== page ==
Holidaying Brits who are injured or fall sick in Spain are missing out on potentially millions of pounds of compensation due to a legal quirk, it was warned yesterday.
Legal experts said British non-package holiday-makers are falling foul of the country’s strict one-year time limit for personal injury compensation claims.
It can be really difficult to have to tell someone they have missed their chance to claim by only a few weeks or months, especially if they are still recoveringLawyer
Spain and its islands, the Balearics and Canaries, are the most popular holiday destinations for Brits with more than 12 million visiting there in 2014.
Nearly 700 Brits need received hospital treatment for injury or sickness that year, according to Foreign Office figures.
But Brit holiday-makers who book their hotels and flights directly only have one year to claim for compensation if they find themselves injured or fall sick. This limit sits in stark contrast to other parts of Europe, such as France, where some claims can be filed up to 10 years after an accident.
Lawyer Neil Wilson, from Quittance Personal Injury, said: “We have seen more enquiries from injured holidaymakers who have run out of time.
“It can be really difficult to have to tell someone they have missed their chance to claim by only a few weeks or months, especially if they are still recovering.
“In reality, an injured person should contact a lawyer to start their claim some months before the year has elapsed, and ideally as soon as possible.
“The time limit applies to the date at which the claim was filed with a Spanish Court.”
People have three years to file a claim in the UK when injured due to the negligence or recklessness of others.
The same three year limit applies to anyone injured on a package holiday that was booked with a UK-based tour operator.
Package holidays are covered by The Package Travel, Package Holidays and Package Tours Regulations 1992.
The law protects British holidaymakers by ensuring holiday companies displaying a “lack of reasonable care and skill” can be held accountable, even if it was the hotel staff that caused the accident or illness.
But this doesn’t apply to people booking accommodation through increasingly popular direct booking sites.
For example, if they have booked their flights and hotel separately, they are subject to the local law.
Non-package holidaymakers in Spain, in particular, are falling into the trap of assuming they have the same amount of time to embark on a claim in Spain as they would in the UK.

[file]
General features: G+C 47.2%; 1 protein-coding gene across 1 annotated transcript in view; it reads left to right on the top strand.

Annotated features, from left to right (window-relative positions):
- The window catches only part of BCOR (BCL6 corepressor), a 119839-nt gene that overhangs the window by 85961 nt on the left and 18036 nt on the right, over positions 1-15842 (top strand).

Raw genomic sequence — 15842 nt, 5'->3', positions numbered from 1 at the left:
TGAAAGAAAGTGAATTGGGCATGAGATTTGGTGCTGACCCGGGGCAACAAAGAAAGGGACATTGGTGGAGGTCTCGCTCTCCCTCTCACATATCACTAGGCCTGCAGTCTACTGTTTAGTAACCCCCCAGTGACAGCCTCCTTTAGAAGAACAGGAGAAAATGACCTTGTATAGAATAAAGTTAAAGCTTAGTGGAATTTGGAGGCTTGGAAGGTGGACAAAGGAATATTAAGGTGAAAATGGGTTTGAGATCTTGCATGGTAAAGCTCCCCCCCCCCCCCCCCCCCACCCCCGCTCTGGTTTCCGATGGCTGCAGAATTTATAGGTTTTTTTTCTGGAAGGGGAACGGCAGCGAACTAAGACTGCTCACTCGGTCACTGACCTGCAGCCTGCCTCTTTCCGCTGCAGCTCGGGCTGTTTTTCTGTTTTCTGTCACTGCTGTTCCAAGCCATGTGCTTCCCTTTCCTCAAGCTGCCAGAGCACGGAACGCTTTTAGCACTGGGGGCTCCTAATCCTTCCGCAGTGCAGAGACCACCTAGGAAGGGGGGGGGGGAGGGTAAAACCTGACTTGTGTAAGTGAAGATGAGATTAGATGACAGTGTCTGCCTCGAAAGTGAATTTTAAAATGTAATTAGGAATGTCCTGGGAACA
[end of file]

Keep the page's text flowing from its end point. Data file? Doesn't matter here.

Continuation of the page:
In fact, injured Brits in Spain have only one year to file a claim from the date of an accident or the date they are discharged from hospital.
Victims of crime in Spain have one year to make a claim from the date the end of the investigation and archiving of the case file.
Lawyers say the Spanish laws are “out of phase” with most European countries.
Time limits vary widely between EU member states, with many countries allowing injured people more than three years to make a claim.
Outside Europe, time limits range from two to 30 years - the only exception being China, which shares the same one year time limit as Spain.
In some countries, time limits can vary depending on the specific circumstances of an accident.
Nolan Mortimer is a solicitor with Simpson Millar LLP and has 15 years’ experience working on compensation claims for people injured abroad.
He said: “Before you go if possible, book a package holiday - you get more rights and support when something goes wrong.
“Also, ensure you have insurance. I would recommend an annual policy so you are covered for issues that may prevent you from going on holiday as well as while you are away.
“While away if something goes wrong, ensure you tell the rep, or call the holiday emergency line if you cannot sort it out locally with the hotel or local service provider.
“Log the complaint and get written confirmation if you can. Takes names and contact details of any others affected and photos of anything relevant.
“When you get back follow up in writing or by e-mail. If it is a serious matter, don’t be afraid to seek advice from Holiday Travel Watch, a free consumer champion, or from a solicitor.”
A spokesman for the Foreign Office said: “Wherever you’re going, it’s important to prepare before you go. Stay healthy and safe abroad by taking some simple precautions.
“Plan your trip using our foreign travel checklist, learn about the laws, customs and entry requirements of the country you’re visiting using our foreign travel advice and make sure you have the right travel insurance (and your free European Health Insurance Card if you’re travelling in Europe).”